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experimenting camera settings

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Hi folks......pretty hazy skies here lately so I haven't been able to try for some Jupiter videos.

I have the ZWO ASI120MC camera and using the  supplied all sky lens have been experimenting with different settings indoors.  On a 155 second capture of 8000 frames I used 2x binning and got 51.5 fps. I had set to a 50 percent histogram I wonder if this will be helpful   when I can have another Jupiter session .

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Hi Roger,

I replied to another post concerning fps and settings using Firecapture and I've repeated the relevant points below and added others applicable to colour cameras. It applies to any capture software.

Don't use binning as the image of Jupiter will be quite small and you want to get as much detail as you can.

As Jupiter rotates relatively quickly limit your videos to 30 to 45 secs duration hence the need to get your fps as high as possible. 

Frame rate is set automatically to be as high as possible. Frame rate will be limited by the processing power of the computer running Firecapture and the camera itself, but is initially  determined by the exposure duration. How many exposures will fit in 1 second. It's the reciprocal of the exposure. An exposure of say 10mS or 0.01 seconds gives a maximum frame rate of 1/0.01 fps which is 100 fps. A 5mS exposure gives a maximum of 200fps.

You won't achieve these maximum framerates if the full sensor is used as the camera will not be able to process the full frame data fast enough. A smaller ROI big enough in which to fit  Jupiter will enable higher framerates to be achieved, up to the exposure determined maximum, though the camera may max out at 250fps or similar where an even smaller ROI doesn't help.

It's only the height of the ROI that determines the frame rate available, so the ROI width can be left at maximum if you wish, for no loss in fps. This means you can have a wider image to get some of Jupiter's moons in thepicture, if your camera is orientated correctly, without causing a reduction in fps.

Don't enable gamma when capturing the video, leave it unticked or at 50 which is off anyway. Gamma processing each frame takes considerable processing time so your frame rate may suffer. You can easily gamma adjust the final image later in PS or whatever you use.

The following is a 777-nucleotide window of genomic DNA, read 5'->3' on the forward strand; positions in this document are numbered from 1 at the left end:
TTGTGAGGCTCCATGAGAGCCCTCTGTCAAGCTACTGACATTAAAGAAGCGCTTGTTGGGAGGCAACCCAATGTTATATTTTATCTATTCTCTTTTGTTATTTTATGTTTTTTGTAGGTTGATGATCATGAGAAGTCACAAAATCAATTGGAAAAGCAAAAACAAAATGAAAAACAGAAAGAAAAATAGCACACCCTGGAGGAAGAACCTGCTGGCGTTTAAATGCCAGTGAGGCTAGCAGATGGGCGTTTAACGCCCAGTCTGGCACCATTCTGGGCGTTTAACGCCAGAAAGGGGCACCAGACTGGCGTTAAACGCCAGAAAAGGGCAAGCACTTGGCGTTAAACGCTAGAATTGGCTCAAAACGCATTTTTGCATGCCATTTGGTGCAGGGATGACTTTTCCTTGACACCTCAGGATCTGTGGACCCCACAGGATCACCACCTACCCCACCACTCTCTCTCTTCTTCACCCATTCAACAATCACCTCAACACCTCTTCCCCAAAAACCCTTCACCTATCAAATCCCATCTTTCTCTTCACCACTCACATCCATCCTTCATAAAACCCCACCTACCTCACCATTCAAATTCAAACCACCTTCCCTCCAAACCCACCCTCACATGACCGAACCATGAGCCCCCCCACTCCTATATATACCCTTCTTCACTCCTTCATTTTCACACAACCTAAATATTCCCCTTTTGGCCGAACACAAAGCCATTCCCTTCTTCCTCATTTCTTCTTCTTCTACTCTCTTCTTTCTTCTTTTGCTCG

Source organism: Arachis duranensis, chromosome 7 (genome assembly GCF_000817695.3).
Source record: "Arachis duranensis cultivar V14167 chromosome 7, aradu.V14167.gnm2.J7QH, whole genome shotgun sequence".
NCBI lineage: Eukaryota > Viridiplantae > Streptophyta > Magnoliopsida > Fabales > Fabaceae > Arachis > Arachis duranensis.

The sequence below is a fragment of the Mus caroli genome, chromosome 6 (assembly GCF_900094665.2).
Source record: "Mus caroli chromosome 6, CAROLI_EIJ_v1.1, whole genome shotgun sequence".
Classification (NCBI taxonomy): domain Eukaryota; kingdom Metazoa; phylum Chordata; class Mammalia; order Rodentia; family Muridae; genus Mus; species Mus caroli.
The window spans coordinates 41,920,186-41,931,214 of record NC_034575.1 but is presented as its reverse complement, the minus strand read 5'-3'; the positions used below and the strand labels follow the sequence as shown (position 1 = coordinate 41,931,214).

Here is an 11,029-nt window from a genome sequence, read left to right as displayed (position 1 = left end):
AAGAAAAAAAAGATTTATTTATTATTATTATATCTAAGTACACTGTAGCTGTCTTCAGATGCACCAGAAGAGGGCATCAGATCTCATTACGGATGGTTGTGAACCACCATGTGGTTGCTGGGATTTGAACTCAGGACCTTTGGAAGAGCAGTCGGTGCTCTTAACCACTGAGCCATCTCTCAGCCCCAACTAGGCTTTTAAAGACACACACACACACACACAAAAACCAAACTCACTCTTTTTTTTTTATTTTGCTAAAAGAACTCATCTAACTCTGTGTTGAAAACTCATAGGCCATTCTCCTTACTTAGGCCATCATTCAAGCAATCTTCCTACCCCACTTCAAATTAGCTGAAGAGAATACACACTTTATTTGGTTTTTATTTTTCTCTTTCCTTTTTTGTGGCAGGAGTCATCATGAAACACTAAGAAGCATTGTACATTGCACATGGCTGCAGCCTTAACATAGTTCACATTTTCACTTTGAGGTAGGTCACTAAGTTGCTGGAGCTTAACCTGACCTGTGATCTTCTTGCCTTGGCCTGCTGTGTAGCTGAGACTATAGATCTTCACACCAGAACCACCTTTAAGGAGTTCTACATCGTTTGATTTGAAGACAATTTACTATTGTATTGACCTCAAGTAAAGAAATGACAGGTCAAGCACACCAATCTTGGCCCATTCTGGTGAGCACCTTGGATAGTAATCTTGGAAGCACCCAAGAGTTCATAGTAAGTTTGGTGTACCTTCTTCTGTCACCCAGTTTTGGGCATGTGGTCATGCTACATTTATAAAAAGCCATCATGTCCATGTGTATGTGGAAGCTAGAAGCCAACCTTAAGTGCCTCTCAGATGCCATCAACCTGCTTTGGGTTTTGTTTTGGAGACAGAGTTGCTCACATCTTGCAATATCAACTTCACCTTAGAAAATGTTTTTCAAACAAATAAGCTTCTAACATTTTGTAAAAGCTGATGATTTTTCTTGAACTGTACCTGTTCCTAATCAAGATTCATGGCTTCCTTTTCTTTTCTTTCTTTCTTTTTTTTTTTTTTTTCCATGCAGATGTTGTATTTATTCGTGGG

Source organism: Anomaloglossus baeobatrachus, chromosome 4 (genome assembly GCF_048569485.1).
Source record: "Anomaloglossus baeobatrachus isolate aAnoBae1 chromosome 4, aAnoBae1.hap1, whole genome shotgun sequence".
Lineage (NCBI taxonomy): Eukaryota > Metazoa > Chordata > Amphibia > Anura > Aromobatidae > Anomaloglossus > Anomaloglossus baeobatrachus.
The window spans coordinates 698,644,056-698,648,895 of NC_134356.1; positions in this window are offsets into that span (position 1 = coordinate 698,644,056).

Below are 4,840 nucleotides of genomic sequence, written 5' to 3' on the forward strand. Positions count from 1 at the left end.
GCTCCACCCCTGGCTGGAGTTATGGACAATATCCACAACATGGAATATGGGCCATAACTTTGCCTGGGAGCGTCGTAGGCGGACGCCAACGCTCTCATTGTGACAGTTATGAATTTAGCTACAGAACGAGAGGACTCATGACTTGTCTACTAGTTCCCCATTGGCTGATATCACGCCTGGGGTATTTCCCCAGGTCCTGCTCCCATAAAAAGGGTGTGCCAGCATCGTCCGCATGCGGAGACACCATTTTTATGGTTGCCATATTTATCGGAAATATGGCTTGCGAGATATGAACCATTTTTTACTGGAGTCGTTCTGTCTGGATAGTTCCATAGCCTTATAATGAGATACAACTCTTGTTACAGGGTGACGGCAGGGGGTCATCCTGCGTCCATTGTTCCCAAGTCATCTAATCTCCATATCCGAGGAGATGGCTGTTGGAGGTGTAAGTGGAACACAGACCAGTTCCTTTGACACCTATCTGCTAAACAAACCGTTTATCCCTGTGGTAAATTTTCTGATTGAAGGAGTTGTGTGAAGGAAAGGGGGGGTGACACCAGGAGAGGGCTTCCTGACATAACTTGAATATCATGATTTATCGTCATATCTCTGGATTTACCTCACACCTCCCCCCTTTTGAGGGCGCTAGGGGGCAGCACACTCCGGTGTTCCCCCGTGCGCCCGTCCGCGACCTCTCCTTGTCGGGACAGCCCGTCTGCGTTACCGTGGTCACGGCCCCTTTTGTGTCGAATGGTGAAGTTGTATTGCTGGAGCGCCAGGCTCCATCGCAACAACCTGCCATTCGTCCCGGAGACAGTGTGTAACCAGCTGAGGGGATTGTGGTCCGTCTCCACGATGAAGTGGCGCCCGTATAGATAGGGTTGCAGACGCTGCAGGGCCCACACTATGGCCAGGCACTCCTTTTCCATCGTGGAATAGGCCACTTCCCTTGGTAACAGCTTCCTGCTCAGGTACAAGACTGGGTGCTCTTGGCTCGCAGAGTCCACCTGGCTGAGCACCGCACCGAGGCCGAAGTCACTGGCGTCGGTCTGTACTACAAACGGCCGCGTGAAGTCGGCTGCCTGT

Aim for an exposure around 5mS if possible, and adjust the camera gain to get the histogram maximum around 70% of full. Having a very high camera gain is not a problem and will benefit from lower read noise. Although the preview may look very noisy, once several thousand frames are stacked in post processing this noise will disappear.

Check that the histogram peak corresponding to the 'black' sky background is not butted up against the left edge of the histogram and that the left side of the peak is just visible. Set the camera gain first, and then the camera offset to set the 'black' background peak position on the histogram.

Don't enable debayering while capturing the video as that will drop the framerate quite a bit. Your stacking/processing software will do the debayering. Firecapture lets you debayer the image for previewing but automatically disable it while capturing the video.

Also, you may as well use 8-bit capture and enable the 'high speed' option in the Firecapture camera setup panel if it's available. This will get the highest framerate. 'High speed' uses less bits for conversion like 9 or 10 bits which you might as well use if you're saving in 8-bit.

Stacking at least 100 8-bit frames will gain you around 4 extra bits of image depth so will be equivalent to a 12-bit image. This is only if noise is present in the individual frames, which there will be. Here's the theory behind this by Craig Stark The Effect of Stacking on Bit Depth, which is an interesting read.

If you have the USB2 ASI120 then you may struggle to get high frame rates, compared to the USB3 version.

Hope this helps. 😀

Edit: I forgot to mention about using the optimal focal ratio to maximize your potential image resolution. The optimal focal ratio is 6 x the pixel diameter in microns for a colour camera and 3 x the pixel diameter for a mono camera. For your ASI120MC this means optimal focal ratio is 3.75 microns x 6 = f22.5

So use a barlow or powermate on your setup to get somewhere close to this number. 

The maths behind this is explained clearly in this article posted by a member of the forum. It's in Dutch but Google translate works very well. 😀

For focusing I focus on a nearby star with a bahtinov mask though others have focused using a mask on Jupiter's moons.


Edited by symmetal
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All good advice above, I’d just reiterate the importance of not aiming for a pretty preview image. During the capture the image you will see on the laptop screen will look awful ( dim, b&w, noisy, jittery) but it doesn’t really matter what it looks like, as long as you’re in focus. 

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